Going Over The Top. . .

For the past two weeks, the French state has slowly but surely been evicting, clearing and levelling a large swathe of the Jungle camp, in turn creating a stretch of “no man’s land” between the highway to the port and the residents of the Jungle. Adding to the already bleak, militaristic landscape of razor wired fences, the permanent prescence of police and smog billowing from the surrounding factories; jungle residents now find themselves behind 10ft embankments of sand and rubble, reminiscent of World War I trench warfare.

no mans land

Yesterday, at approximately 13:00 there was an attempt at a “dougar”, or traffic jam at a number of points along the port bypass. A small number of trucks were stopped, but those involved were quickly dispersed with stun grenades, pepper spray and baton blows. Having restored traffic circulation, the police decided to exact its revenge on the general population of the camp – targeting a number of volunteer vans distributing clothes to a large group queuing up just beyond the bridge entrance. Huge amounts of tear gas was fired directly at this congregation of people creating mass panic and anger.

not so happy jungle

happyjunglegassed

What followed was a two hour barage of both CS and CR gas, as well as the use of rubber bullets and concussion grenades to clear the large groups of people that had gathered and were attempting (in some cases successfully) to cut through the fence.

people party

gasland

People fought back, and at one point a hail of stones rained down on a CRS van resulting in one policeman getting injured. Eventually, people were forced to retreat back across “no man’s land” and into the jungle due to the shear amount of gas and rubber bullets fired. With people clearly retreating, the police entered and pressed forward across “no man’s land” and onto the new embankment meters from La Vie Active’s replacement camp.

police forward

From this new vantage point the police indiscriminantely continued to fire into the camp. This position also enabled the police to fire tear gas deeper than previously possible into the jungle. This left very few places free of noxious gas – some people reported feeling the effects of the gas attack from as far as the Theatre Dome/family area (approximatley 200-300 meters away from the police’s main focus) and also on Chemin de Dunes. Also of note is the fact that the police adhered to their usual strategy of firing both rubber bullets and tear gas directly at people and from a very close proximity. Today, this resulted in one person’s hand being broken by a rubber bullet.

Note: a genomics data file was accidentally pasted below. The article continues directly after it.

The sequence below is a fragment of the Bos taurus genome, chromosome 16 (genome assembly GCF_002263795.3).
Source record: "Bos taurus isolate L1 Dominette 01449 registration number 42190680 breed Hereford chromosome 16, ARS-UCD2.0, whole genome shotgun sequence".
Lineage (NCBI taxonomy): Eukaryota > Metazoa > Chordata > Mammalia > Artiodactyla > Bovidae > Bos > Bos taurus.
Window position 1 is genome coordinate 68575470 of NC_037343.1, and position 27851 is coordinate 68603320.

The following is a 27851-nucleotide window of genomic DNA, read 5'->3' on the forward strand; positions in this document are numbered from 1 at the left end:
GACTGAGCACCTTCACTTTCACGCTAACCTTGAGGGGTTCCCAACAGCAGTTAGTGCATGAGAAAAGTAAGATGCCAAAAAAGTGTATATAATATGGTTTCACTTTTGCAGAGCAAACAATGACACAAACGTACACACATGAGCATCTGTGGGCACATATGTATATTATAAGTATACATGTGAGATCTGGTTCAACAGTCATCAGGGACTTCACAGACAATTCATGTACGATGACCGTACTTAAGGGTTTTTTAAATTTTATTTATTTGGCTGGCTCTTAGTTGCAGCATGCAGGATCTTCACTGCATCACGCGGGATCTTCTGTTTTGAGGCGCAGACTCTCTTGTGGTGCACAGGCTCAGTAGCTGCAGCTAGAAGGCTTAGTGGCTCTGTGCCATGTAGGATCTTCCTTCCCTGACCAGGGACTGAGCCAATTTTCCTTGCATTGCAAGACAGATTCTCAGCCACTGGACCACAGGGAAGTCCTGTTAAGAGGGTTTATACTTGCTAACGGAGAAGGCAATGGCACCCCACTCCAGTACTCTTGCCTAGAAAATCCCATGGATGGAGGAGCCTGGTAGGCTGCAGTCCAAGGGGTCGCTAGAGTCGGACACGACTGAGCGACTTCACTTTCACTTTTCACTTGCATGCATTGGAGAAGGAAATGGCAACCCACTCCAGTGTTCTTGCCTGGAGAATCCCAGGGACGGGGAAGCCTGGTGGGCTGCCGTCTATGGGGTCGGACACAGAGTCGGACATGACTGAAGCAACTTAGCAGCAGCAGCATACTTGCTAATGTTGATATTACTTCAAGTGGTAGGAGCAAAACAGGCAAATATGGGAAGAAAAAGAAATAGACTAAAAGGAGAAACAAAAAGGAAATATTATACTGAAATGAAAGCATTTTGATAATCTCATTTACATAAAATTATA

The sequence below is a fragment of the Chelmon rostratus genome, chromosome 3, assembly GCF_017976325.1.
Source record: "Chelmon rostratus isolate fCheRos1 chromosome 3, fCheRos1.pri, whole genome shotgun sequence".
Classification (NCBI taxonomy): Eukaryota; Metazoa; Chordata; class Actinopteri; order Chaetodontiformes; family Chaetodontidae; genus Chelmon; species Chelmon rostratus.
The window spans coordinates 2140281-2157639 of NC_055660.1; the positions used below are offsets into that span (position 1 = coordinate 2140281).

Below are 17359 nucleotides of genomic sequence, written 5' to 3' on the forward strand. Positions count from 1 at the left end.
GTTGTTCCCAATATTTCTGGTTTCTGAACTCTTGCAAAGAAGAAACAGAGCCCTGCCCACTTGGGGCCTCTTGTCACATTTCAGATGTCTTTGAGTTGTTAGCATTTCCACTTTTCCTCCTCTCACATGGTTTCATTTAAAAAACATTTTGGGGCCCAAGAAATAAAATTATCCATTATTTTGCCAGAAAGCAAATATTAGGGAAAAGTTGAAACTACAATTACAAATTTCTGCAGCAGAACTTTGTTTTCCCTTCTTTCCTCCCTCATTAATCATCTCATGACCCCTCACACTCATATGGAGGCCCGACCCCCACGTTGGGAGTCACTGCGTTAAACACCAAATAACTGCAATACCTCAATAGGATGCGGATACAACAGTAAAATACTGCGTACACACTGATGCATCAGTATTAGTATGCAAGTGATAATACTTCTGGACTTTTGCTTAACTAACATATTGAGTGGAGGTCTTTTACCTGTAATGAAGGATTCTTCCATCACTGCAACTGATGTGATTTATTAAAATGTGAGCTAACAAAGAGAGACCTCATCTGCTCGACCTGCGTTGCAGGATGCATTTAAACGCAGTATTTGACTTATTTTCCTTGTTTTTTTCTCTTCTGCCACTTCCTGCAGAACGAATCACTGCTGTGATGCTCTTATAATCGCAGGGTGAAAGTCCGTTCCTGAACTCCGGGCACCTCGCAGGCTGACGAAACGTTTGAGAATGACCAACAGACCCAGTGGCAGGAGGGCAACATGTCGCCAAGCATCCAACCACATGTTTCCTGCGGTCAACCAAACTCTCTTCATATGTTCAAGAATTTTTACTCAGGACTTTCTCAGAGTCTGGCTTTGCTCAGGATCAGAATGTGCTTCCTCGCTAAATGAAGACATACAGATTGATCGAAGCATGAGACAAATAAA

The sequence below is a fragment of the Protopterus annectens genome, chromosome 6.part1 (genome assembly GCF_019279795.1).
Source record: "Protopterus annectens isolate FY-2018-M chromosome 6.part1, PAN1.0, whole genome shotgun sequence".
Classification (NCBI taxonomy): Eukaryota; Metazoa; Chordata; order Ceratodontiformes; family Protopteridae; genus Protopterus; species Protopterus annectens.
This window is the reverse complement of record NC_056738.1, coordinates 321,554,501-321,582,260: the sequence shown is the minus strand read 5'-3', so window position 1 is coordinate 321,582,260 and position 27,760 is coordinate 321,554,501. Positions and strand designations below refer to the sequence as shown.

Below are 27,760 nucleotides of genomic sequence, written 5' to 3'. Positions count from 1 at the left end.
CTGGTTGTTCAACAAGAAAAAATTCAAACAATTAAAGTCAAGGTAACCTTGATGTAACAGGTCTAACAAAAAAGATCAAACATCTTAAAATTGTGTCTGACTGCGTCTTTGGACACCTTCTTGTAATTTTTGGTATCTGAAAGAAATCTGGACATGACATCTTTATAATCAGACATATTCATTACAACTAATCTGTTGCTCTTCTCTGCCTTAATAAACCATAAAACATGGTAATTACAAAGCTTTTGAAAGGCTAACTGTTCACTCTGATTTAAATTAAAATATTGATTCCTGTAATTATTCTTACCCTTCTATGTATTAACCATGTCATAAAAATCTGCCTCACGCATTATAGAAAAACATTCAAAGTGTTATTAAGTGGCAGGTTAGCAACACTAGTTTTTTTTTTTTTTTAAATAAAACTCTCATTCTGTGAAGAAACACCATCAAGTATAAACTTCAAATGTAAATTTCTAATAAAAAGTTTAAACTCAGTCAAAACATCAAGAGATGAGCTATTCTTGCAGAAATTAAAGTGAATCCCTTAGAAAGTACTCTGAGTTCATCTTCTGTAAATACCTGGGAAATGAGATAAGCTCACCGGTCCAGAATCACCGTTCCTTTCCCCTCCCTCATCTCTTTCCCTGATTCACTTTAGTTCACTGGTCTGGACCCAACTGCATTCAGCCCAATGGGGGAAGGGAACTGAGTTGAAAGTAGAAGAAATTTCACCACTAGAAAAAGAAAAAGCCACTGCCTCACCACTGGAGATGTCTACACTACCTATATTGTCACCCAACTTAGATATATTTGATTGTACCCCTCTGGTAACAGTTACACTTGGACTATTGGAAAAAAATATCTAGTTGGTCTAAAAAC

Fundamentally, the state hopes that the creation of this “no man’s land” will enable the police to better monitor those in the camp and reduce incursions onto the port bypass highway. This new space makes the people of the Calais Jungle yet more vulnerable, exposed and liable to be attacked indiscriminately by the police in acts of collective punishment via mass chemical weapons attacks. However, yesterdays events show that this has not dampened people’s spirits and many are still determined to fight and further undermine the French State’s repressive border regime. The British and French governments have already invested millions in sophisticated and barbaric technologies of control. Yet the people still try and the people still cross. These strategies of deterrent have never stopped people before and they will not now. They only cause meaningless suffering, waste,  death and fat profits for security corporations.